While women cyclists in India were stigmatized until the last decade, BPUB Regulatory Compliance Specialist Seshumani Vorrey recalls the fact that her father teaching her to ride a bicycle gave her the freedom not just to travel to attend science events and exhibitions but also opened her world to the possibilities of being a scientist.

According to Vorrey, such parental support led to her advancing at school and in her career as a research scientist. Since her first place first grade science fair project, she recalls moments in her early life that her love of science really made a lasting impression.

“In seventh grade, we had a school science fair,” she said. “Going out to check the mollusks that were placed at the mouth of the water bodies to check the quality of water discharged into the water bodies. When we release treated water into the lakes and rivers my first thought that came to mind was, ‘Water sustains life.’ I realized in that moment that I have an opportunity to help sustain our precious water supplies.”

Although science was always her favorite subject, it was not her only focus. A popular student, Vorrey was elected by her peers as the head girl (a position of school leader, ambassador and role model) of Saint Ann’s High School, a girl’s school located at East Marredpally, Secunderabad, India. She led all class prefects and was in charge of organizing everything from elocution, dances to debates.

After graduating from Saint Anne’s High School, Vorrey earned her bachelor’s degrees in chemistry at Arts and Science College at Warangal, India, and masters in organic chemistry at Osmania University in Hyderabad, India.   Later, she earned a dual master’s degrees in physical chemistry (nanotechnology) from the University of Tulsa, Okla. with a thesis.  Her thesis is titled “Ionic Conduction of Solid Polymer Electrolytes Confined in Micro and Nanopores.” Vorrey says if she were not working at the BPUB, she would be working on the thermodynamics of polymers confined in the Micro and Nanopores. By definition, a nanopore is a pore of nanometer size. The pores are created by a process called etching in synthetic material or naturally present in a pore-forming protein.

Vorrey also worked as a research assistant in the chemistry and biochemistry departments at the University of Tulsa and Organic and Biochemical Research at the University of Tromsø, Norway prior to her employment at the BPUB.

A globally published researcher, Vorrey’s most cited article is “Vorrey, S. and Teeters, D., “Study of the Ion Conduction of Polymer Electrolytes Confined in Micro and Nanopores,” Electrochimica Acta, 48, 2137 (2003).  Her work has also been the basis of a U.S. patent for nanoscale three-dimensional battery architecture.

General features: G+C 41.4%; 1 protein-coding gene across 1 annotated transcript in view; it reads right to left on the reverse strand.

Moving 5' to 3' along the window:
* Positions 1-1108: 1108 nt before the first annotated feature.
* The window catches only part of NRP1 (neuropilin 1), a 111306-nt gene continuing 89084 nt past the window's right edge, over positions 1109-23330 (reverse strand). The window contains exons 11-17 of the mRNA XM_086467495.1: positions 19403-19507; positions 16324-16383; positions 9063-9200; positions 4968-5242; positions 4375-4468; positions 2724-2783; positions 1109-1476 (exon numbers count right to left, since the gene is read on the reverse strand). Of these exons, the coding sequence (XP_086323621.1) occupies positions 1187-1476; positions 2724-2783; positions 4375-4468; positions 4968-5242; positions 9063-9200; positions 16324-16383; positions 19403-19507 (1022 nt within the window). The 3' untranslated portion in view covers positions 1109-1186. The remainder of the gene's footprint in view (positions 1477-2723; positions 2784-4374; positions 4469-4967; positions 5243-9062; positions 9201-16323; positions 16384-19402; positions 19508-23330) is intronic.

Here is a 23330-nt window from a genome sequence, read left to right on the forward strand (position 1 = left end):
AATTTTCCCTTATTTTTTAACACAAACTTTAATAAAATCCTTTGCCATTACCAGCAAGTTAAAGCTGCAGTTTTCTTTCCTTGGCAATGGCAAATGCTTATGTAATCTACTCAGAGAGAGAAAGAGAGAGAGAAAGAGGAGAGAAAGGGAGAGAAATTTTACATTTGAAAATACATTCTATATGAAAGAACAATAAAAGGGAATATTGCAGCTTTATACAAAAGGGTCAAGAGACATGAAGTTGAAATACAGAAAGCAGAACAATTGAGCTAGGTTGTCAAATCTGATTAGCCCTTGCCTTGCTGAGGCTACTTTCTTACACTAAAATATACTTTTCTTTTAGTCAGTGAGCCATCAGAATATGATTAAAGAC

In her work as a research and development chemist, Vorrey says that she once again began to contemplate the basic protection of water.

 “It’s totally different from research and development. It’s a nice feeling as you’re part of providing something to the community, an important commodity for day-to-day life, clean water,” she said.  “It would be nice if the public would get to know more about the treatment of water and wastewater and understood what it takes to provide clean and safe drinking water.”

Vorrey says the most challenging aspect of water and wastewater analyses are variables that present challenges to water treatment.

“There are numerous possibilities for things to go wrong with water.” she says. “Anything weather related, source related (like the river or upstream contamination) or operational factors, and yet the standard is providing safe drinking water to the public.”

The researcher says that better automation and advanced technology (like using drones to pull water samples) may be able to best protect drinking water quality, safeguard water resources and ensure the sustainability of the water supplies that are crucial to public health and the environment.

When she is not working in the laboratory, she is working in her patio vegetable and herb container garden.  She also spends her free time with family and friends, reading, meditating or doing yoga.  Owing to her adventurous spirit, she likes to travel and explore different cultures to practice her vocabulary that includes six languages.

“It would surprise most people to know that I speak Norwegian ‘Jeg snakke Norsk’ (I speak Norwegian.) Or that I did research on steadying metabolic pathways at the University of Tromsø in Norway. The idea was to design a drug to cure hangovers.”